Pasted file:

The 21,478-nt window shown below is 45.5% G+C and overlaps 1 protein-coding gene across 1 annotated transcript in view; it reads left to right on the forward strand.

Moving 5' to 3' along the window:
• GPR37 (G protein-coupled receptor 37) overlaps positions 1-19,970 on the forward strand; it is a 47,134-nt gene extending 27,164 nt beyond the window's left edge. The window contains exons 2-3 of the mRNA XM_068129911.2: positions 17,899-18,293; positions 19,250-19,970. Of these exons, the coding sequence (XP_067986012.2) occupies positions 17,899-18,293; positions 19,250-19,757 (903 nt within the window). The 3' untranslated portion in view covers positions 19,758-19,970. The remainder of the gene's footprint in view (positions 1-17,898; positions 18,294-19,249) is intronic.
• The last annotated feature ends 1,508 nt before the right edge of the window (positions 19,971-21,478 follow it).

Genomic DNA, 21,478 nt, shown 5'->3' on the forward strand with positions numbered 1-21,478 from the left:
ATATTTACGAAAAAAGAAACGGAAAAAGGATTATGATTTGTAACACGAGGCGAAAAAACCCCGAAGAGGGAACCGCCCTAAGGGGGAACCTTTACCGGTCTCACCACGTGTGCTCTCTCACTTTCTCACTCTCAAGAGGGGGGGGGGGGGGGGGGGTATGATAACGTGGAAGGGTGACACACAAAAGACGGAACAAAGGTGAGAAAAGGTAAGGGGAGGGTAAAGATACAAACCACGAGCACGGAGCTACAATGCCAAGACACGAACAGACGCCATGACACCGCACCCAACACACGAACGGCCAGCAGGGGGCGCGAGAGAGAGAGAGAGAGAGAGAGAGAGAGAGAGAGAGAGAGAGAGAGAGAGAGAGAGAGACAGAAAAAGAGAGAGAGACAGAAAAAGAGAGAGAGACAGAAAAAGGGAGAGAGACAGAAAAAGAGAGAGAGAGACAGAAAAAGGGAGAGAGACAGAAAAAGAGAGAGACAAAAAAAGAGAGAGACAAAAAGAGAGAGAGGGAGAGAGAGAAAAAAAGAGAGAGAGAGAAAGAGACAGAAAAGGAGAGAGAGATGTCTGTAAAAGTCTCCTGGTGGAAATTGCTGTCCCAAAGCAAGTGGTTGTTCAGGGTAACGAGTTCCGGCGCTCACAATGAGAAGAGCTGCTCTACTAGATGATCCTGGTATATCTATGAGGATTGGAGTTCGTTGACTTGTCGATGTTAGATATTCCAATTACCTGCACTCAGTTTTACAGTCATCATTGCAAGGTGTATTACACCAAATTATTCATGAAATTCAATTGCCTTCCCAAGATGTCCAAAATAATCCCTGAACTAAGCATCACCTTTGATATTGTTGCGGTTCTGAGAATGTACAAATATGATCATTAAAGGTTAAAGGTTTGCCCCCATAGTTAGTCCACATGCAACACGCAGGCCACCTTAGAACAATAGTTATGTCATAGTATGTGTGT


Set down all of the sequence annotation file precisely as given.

The 21,478-nt window shown below is 45.5% G+C and overlaps 1 protein-coding gene across 1 annotated transcript in view; it reads left to right on the forward strand.

Moving 5' to 3' along the window:
• GPR37 (G protein-coupled receptor 37) overlaps positions 1-19,970 on the forward strand; it is a 47,134-nt gene extending 27,164 nt beyond the window's left edge. The window contains exons 2-3 of the mRNA XM_068129911.2: positions 17,899-18,293; positions 19,250-19,970. Of these exons, the coding sequence (XP_067986012.2) occupies positions 17,899-18,293; positions 19,250-19,757 (903 nt within the window). The 3' untranslated portion in view covers positions 19,758-19,970. The remainder of the gene's footprint in view (positions 1-17,898; positions 18,294-19,249) is intronic.
• The last annotated feature ends 1,508 nt before the right edge of the window (positions 19,971-21,478 follow it).

Genomic DNA, 21,478 nt, shown 5'->3' on the forward strand with positions numbered 1-21,478 from the left:
ATATTTACGAAAAAAGAAACGGAAAAAGGATTATGATTTGTAACACGAGGCGAAAAAACCCCGAAGAGGGAACCGCCCTAAGGGGGAACCTTTACCGGTCTCACCACGTGTGCTCTCTCACTTTCTCACTCTCAAGAGGGGGGGGGGGGGGGGGGGTATGATAACGTGGAAGGGTGACACACAAAAGACGGAACAAAGGTGAGAAAAGGTAAGGGGAGGGTAAAGATACAAACCACGAGCACGGAGCTACAATGCCAAGACACGAACAGACGCCATGACACCGCACCCAACACACGAACGGCCAGCAGGGGGCGCGAGAGAGAGAGAGAGAGAGAGAGAGAGAGAGAGAGAGAGAGAGAGAGAGAGAGAGAGAGACAGAAAAAGAGAGAGAGACAGAAAAAGAGAGAGAGACAGAAAAAGGGAGAGAGACAGAAAAAGAGAGAGAGAGACAGAAAAAGGGAGAGAGACAGAAAAAGAGAGAGACAAAAAAAGAGAGAGACAAAAAGAGAGAGAGGGAGAGAGAGAAAAAAAGAGAGAGAGAGAAAGAGACAGAAAAGGAGAGAGAGATGTCTGTAAAAGTCTCCTGGTGGAAATTGCTGTCCCAAAGCAAGTGGTTGTTCAGGGTAACGAGTTCCGGCGCTCACAATGAGAAGAGCTGCTCTACTAGATGATCCTGGTATATCTATGAGGATTGGAGTTCGTTGACTTGTCGATGTTAGATATTCCAATTACCTGCACTCAGTTTTACAGTCATCATTGCAAGGTGTATTACACCAAATTATTCATGAAATTCAATTGCCTTCCCAAGATGTCCAAAATAATCCCTGAACTAAGCATCACCTTTGATATTGTTGCGGTTCTGAGAATGTACAAATATGATCATTAAAGGTTAAAGGTTTGCCCCCATAGTTAGTCCACATGCAACACGCAGGCCACCTTAGAACAATAGTTATGTCATAGTATGTGTGT